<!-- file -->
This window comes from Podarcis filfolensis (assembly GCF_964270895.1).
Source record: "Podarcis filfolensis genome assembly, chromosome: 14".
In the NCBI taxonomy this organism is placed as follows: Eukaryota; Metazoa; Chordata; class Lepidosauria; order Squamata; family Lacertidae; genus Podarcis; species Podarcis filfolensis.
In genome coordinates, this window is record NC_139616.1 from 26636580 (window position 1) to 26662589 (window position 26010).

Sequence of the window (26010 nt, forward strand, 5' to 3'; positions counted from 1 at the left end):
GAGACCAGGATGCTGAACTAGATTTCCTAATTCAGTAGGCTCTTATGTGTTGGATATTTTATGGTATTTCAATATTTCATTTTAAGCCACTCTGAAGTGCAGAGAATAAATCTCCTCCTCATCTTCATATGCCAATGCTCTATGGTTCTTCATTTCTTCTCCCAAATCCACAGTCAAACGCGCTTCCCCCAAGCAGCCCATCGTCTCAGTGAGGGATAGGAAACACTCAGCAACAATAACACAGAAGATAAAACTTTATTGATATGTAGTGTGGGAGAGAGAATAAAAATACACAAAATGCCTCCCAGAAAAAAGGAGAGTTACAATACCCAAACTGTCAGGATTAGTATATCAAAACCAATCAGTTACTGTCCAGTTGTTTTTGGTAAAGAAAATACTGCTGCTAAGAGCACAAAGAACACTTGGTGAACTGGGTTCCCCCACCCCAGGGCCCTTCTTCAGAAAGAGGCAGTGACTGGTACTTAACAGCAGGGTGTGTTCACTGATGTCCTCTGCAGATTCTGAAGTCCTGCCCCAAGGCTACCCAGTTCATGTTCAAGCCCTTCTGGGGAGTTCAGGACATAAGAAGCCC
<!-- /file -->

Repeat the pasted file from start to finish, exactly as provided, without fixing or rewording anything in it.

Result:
This window comes from Podarcis filfolensis (assembly GCF_964270895.1).
Source record: "Podarcis filfolensis genome assembly, chromosome: 14".
In the NCBI taxonomy this organism is placed as follows: Eukaryota; Metazoa; Chordata; class Lepidosauria; order Squamata; family Lacertidae; genus Podarcis; species Podarcis filfolensis.
In genome coordinates, this window is record NC_139616.1 from 26636580 (window position 1) to 26662589 (window position 26010).

Sequence of the window (26010 nt, forward strand, 5' to 3'; positions counted from 1 at the left end):
GAGACCAGGATGCTGAACTAGATTTCCTAATTCAGTAGGCTCTTATGTGTTGGATATTTTATGGTATTTCAATATTTCATTTTAAGCCACTCTGAAGTGCAGAGAATAAATCTCCTCCTCATCTTCATATGCCAATGCTCTATGGTTCTTCATTTCTTCTCCCAAATCCACAGTCAAACGCGCTTCCCCCAAGCAGCCCATCGTCTCAGTGAGGGATAGGAAACACTCAGCAACAATAACACAGAAGATAAAACTTTATTGATATGTAGTGTGGGAGAGAGAATAAAAATACACAAAATGCCTCCCAGAAAAAAGGAGAGTTACAATACCCAAACTGTCAGGATTAGTATATCAAAACCAATCAGTTACTGTCCAGTTGTTTTTGGTAAAGAAAATACTGCTGCTAAGAGCACAAAGAACACTTGGTGAACTGGGTTCCCCCACCCCAGGGCCCTTCTTCAGAAAGAGGCAGTGACTGGTACTTAACAGCAGGGTGTGTTCACTGATGTCCTCTGCAGATTCTGAAGTCCTGCCCCAAGGCTACCCAGTTCATGTTCAAGCCCTTCTGGGGAGTTCAGGACATAAGAAGCCC